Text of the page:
Harold Varmus, director of the cancer institute, is also dedicated to fostering — and directing research dollars toward — the reframed cancer discussion. “There’s a much greater level of awareness on the complexity of survivorship today,” Varmus said. “And there is a serious effort by NCI to address the medical and psycho-social problems that are faced, like questions about what happens after you survive — employment discrimination, fertility, dating.”
The most well-known voice in survivor advocacy is Armstrong, he of the yellow wristbands, whose LiveStrong Foundation partnered in November with the American Society of Clinical Oncology to start Focus Under Forty. It’s a curriculum designed to educate physicians about the unique challenges facing young adult patients.
“The best way we can end the stigma of cancer is to share our stories with one another,” Armstrong said in an e-mail interview. “One in three women and one in two men are affected by this disease. It’s all around us all the time and humor is a great coping mechanism. TV and film can help to de-stigmatize cancer.”
Humor in the situation
When Lucas began getting offers to turn her memoir into a movie, she realized the idea of a breast-cancer chick flick would be so jarring that it might work better somewhere other than Hollywood. So she signed a deal with Lifetime Television — choosing he cable network because it had a Stop Breast Cancer campaign that would provide on-air information — and she worked with Nancey Silvers to adapt her book for the small screen.
The film’s plot shares the book’s self-deprecating candor: A recent graduate of Columbia University’s journalism school is working her dream job as a television producer when she has breast cancer diagnosed. She visits a New York topless bar and contemplates the power of breasts. She tries to imagine life after a mastectomy. She deals with a withdrawn husband who takes off skiing during her final chemotherapy session because he feels left out. She gets sick, very sick, especially in cabs, where she blurts out her bad news to a cabbie who ends up confessing that he had testicular cancer.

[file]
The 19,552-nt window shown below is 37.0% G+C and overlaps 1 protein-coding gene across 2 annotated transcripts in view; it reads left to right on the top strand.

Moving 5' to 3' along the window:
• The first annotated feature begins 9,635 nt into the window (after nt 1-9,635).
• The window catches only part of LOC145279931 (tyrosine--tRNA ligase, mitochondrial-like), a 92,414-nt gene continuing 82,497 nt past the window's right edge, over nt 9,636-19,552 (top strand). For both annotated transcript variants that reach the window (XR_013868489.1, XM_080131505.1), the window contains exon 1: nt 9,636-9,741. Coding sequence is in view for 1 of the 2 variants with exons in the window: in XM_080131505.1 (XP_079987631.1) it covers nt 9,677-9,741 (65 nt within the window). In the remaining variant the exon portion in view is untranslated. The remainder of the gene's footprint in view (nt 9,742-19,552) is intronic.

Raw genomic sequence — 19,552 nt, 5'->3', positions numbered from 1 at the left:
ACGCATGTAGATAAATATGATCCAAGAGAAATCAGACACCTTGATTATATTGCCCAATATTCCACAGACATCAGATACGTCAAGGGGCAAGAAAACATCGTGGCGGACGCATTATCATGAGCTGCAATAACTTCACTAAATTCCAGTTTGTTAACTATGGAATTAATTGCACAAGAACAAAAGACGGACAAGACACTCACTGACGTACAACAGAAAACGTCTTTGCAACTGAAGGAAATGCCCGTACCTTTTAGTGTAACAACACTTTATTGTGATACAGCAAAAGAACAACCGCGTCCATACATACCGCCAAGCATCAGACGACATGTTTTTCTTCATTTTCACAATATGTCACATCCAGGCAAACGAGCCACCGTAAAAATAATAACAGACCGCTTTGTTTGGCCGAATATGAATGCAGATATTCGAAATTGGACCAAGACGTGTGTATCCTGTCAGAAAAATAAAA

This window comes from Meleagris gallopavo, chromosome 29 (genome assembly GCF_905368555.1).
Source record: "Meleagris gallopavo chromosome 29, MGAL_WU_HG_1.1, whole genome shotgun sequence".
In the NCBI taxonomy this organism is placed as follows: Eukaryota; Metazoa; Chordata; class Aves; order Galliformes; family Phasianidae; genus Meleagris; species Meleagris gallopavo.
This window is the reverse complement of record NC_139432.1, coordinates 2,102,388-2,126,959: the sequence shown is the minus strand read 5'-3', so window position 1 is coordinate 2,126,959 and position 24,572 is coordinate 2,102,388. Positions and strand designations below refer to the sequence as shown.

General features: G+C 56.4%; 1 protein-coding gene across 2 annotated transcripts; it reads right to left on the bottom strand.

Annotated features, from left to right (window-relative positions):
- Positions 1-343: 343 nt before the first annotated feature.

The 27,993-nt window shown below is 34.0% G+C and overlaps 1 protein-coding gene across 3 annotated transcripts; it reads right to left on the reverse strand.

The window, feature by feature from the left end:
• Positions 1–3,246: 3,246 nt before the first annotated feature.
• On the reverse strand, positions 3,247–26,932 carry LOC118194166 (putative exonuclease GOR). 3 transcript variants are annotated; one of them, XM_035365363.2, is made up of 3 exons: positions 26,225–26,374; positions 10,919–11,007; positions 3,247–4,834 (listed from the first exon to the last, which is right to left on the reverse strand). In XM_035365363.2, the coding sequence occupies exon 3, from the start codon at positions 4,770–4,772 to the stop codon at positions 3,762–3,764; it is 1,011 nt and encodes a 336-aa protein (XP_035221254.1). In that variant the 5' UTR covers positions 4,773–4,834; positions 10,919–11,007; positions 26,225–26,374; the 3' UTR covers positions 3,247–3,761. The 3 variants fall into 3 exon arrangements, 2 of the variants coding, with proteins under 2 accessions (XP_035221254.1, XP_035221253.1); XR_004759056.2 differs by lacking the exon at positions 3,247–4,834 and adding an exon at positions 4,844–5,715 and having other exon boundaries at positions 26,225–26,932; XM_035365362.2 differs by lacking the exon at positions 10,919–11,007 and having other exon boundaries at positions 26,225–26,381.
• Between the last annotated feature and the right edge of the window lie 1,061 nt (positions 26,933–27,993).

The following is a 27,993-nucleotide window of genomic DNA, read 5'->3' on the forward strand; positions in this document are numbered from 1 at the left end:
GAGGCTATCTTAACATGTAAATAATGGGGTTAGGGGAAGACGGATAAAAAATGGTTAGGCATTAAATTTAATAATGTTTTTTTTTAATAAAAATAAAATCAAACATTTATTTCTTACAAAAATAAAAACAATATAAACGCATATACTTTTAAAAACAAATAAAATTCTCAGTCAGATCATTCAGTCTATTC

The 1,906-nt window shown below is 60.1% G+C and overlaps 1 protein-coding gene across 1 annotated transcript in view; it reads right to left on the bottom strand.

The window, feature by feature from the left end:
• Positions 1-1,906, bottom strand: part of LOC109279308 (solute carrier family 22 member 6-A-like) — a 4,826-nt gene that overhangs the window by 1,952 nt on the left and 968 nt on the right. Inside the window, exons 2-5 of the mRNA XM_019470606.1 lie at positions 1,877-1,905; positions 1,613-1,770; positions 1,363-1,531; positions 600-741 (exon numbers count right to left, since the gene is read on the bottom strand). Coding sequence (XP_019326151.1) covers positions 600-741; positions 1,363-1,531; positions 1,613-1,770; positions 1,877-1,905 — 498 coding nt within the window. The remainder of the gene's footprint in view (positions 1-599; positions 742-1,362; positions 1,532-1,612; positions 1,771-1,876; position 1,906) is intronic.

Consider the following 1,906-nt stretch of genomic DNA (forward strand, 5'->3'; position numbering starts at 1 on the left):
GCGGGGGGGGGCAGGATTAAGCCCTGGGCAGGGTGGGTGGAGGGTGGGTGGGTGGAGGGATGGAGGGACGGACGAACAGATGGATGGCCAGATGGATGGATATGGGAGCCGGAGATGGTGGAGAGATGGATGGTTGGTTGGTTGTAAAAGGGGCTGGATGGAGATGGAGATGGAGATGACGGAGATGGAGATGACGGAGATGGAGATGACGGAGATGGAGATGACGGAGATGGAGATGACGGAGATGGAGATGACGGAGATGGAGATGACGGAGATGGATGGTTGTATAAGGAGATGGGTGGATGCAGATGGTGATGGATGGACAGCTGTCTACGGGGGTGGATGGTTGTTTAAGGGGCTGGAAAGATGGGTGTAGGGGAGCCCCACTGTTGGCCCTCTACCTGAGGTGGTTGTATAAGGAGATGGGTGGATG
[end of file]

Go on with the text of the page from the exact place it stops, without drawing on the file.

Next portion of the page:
Lucas sees herself as standing on the shoulders of such women as Betty Ford. The former first lady was one of the first public figures to talk openly about having a mastectomy — an issue that was, in the 1970s, still highly taboo.
For me, Lucas’s humor is comforting. Grandparents can talk about death because they and their friends are facing it. But my peer group would much rather go out for cocktails than talk about how it feels to know that cancer might kill you before you hit 40.
“It’s been such an evolution with this whole idea of humor being used while a person goes through the C-word,” Lucas said. “People didn’t know what to think [of the movie]. Was it a drama? Was it a comedy? We used to whisper about this disease. Now we can note the absurdity. But I think it’s important that with the humor you also honor the darkness.”
The secret of Lucas’s appeal might be that she’s not perfect. She admits to wearing Spanx under her cute jeans. Although she shares how lucky she is that chemotherapy didn’t destroy her fertility, she also confesses that raising children can be maddening. Lucas wishes there were an adult Make-a-Wish Foundation to foot the bill for her post-chemo shopping spree.
“The biggest compliment I ever got from a reader was, ‘You made me laugh when I thought I would have nothing to laugh about.’ ”
At one point in her book, Lucas recounts consulting with a cosmetic surgeon about having areolae tattooed onto her reconstructed breasts. (“Whoever thought you would be shopping for a nipple?”) A doctor tells her that she can create a pointillist effect with hues of creamy pink, soft white and maroon — a Monet!
Ultimately, Lucas decides impressionist nipples would seem inauthentic. Instead she ends up at a tattoo parlor in New York’s East Village. She called many places to ask about a tattoo and got many rejections because of where she wanted it inked. But a tattoo artist whose grandmother died of breast cancer agrees to ink her and designs a tasteful heart with wings for the lower end of her mastectomy scar.
“I was born into a certain body, but I have become this one,” she writes.
Now, 15 years later, she’s back at the artist’s new parlor in Brooklyn. Lucas orders a pizza, and her friends look through books of tattoos as the record player spins New Order and Madonna.
All of us, inspired by Lucas and perhaps the mood of hipster America, get tattoos. And every woman has her own reason.
Lucas gets one to honor 16 years of survival.
This time, it’s pain that she’s choosing.